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Western society tends to denigrate plump people, regarding them as slobbish, lazy, and inherently unhealthy. There is no doubt that extreme obesity is unhealthy, but people with body fat slightly above average are unlikely to be jeopardizing their health. On the contrary, the general medical consensus is that moderate plumpness, particularly in younger women, has several health advantages. These include a lower risk of suffering osteoporosis and some other postmenopausal disorders. Plumpness in men may carry more risk, especially if the fat is distributed mainly around the waist (see Syndrome X). Nevertheless, even in men, slight plumpness is unlikely to be harmful.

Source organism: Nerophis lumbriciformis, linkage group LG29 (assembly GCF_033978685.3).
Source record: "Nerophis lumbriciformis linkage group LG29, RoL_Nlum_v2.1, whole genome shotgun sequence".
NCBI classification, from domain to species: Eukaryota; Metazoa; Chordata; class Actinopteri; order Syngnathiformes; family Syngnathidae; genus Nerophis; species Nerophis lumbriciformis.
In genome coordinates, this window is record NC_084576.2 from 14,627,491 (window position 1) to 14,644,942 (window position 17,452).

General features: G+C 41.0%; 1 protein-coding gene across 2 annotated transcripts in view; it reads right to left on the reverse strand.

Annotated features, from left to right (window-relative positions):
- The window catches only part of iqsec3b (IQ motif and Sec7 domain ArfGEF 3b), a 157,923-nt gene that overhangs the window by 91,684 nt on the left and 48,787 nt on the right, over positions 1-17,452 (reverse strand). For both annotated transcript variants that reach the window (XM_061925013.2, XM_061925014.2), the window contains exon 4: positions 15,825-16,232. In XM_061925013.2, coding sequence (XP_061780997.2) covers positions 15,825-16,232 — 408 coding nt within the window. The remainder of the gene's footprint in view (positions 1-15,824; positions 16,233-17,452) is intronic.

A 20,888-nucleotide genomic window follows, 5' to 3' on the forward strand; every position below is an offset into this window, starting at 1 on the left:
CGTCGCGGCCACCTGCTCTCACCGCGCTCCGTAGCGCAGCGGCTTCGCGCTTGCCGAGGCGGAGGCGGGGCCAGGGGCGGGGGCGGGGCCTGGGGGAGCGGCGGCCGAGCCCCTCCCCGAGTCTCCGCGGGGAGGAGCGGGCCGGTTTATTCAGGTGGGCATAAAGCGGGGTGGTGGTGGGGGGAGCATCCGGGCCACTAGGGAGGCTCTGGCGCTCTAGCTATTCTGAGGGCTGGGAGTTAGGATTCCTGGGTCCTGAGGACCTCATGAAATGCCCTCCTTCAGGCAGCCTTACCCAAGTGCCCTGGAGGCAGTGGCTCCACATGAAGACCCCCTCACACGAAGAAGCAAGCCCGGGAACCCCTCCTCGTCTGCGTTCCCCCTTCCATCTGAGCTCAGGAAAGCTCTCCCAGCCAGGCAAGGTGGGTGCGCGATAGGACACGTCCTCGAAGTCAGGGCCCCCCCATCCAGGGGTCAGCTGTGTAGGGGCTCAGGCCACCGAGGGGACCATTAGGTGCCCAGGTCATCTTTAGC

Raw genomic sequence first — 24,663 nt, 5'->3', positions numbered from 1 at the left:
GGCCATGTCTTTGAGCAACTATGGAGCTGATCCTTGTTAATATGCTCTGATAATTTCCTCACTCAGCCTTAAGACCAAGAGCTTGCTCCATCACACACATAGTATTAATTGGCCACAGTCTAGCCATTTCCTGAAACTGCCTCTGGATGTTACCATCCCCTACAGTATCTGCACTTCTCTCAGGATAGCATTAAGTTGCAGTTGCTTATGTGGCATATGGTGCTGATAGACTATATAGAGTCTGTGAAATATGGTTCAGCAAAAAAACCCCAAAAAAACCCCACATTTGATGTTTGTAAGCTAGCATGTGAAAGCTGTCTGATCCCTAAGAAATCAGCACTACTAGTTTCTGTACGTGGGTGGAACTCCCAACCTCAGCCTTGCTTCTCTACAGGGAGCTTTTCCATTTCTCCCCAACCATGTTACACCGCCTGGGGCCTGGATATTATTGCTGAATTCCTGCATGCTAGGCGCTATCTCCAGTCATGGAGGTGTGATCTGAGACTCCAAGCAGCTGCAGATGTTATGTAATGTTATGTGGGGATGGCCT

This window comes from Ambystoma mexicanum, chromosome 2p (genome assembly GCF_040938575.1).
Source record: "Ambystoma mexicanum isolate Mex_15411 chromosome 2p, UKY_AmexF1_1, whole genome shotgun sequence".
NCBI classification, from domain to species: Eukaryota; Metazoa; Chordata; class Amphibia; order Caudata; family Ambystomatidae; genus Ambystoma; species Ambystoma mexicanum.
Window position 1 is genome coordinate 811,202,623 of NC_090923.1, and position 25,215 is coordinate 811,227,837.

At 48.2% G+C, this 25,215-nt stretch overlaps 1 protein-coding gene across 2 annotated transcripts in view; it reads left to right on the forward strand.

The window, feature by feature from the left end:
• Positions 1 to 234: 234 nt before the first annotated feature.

It is often forgotten that the risks from being underweight can be as great or greater than those from being overweight. As far as health is concerned, there is probably an optimum weight and level of body fat for each individual dependent on a number of factors, including height (see body mass index) and body build. As a person's weight diverges from this optimum, the risks to health increase. Because of Western society's obsession with slimness, the body weight that most people prefer is probably less than the optimal weight for health.

Subjects: Medicine and Health.

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